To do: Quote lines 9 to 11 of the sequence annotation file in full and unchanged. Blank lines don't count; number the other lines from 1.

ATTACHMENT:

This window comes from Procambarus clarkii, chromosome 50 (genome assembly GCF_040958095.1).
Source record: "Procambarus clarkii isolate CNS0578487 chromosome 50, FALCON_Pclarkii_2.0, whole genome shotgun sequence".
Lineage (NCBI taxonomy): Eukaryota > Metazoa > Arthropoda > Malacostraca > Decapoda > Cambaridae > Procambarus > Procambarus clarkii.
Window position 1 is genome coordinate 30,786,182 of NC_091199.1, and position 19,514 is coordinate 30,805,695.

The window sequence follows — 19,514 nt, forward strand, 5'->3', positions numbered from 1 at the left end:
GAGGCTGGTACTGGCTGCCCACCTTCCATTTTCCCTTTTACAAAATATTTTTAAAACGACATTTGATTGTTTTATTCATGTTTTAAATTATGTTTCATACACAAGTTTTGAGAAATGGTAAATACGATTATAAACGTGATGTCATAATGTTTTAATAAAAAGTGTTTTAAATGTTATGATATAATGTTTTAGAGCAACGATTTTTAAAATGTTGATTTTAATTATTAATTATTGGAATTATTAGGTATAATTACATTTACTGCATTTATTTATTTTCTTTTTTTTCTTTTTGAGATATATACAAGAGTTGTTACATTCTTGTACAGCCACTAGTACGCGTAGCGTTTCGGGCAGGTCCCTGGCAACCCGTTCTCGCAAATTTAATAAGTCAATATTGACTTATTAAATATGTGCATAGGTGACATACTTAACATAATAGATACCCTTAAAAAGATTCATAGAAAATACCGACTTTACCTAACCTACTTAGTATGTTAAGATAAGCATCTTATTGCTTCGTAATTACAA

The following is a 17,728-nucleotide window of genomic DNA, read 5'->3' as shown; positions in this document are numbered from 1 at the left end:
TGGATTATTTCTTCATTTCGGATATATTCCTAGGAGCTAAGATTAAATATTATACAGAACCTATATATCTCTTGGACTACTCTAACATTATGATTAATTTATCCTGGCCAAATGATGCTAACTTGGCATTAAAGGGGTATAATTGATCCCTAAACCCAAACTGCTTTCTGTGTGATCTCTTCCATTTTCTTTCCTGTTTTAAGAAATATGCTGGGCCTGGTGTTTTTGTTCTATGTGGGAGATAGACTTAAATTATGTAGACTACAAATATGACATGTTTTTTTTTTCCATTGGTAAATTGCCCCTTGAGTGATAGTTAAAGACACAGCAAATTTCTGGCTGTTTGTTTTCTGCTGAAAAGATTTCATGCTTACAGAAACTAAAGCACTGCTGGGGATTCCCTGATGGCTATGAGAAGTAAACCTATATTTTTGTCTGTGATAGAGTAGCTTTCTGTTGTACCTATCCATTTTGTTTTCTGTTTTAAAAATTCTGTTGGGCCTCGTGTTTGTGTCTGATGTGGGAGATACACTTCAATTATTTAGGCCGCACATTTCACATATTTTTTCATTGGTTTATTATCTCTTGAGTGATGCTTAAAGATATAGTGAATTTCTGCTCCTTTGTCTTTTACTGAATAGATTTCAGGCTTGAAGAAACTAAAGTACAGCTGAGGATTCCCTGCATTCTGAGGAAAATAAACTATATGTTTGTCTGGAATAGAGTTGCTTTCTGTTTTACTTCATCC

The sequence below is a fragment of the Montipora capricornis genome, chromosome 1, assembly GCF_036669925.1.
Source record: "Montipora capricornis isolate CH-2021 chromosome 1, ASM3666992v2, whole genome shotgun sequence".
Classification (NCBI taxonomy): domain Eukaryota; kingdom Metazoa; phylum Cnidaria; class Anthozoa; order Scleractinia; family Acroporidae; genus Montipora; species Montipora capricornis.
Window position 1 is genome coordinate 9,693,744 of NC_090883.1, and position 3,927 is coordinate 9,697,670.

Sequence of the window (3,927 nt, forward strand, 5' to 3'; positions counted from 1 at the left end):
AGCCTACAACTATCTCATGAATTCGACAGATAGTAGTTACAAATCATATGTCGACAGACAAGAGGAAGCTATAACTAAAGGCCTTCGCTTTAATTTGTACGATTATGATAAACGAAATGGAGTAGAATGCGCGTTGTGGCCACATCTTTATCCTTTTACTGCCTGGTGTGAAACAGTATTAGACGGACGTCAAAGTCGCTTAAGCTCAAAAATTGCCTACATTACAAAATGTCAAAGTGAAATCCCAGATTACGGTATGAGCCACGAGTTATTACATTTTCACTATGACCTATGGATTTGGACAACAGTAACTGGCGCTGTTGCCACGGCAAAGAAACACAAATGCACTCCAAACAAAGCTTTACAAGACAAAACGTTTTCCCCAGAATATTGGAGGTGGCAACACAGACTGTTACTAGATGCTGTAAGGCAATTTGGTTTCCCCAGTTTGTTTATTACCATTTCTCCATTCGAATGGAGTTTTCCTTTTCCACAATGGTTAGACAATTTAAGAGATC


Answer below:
The sequence below is a fragment of the Montipora capricornis genome, chromosome 1, assembly GCF_036669925.1.
Source record: "Montipora capricornis isolate CH-2021 chromosome 1, ASM3666992v2, whole genome shotgun sequence".
Classification (NCBI taxonomy): domain Eukaryota; kingdom Metazoa; phylum Cnidaria; class Anthozoa; order Scleractinia; family Acroporidae; genus Montipora; species Montipora capricornis.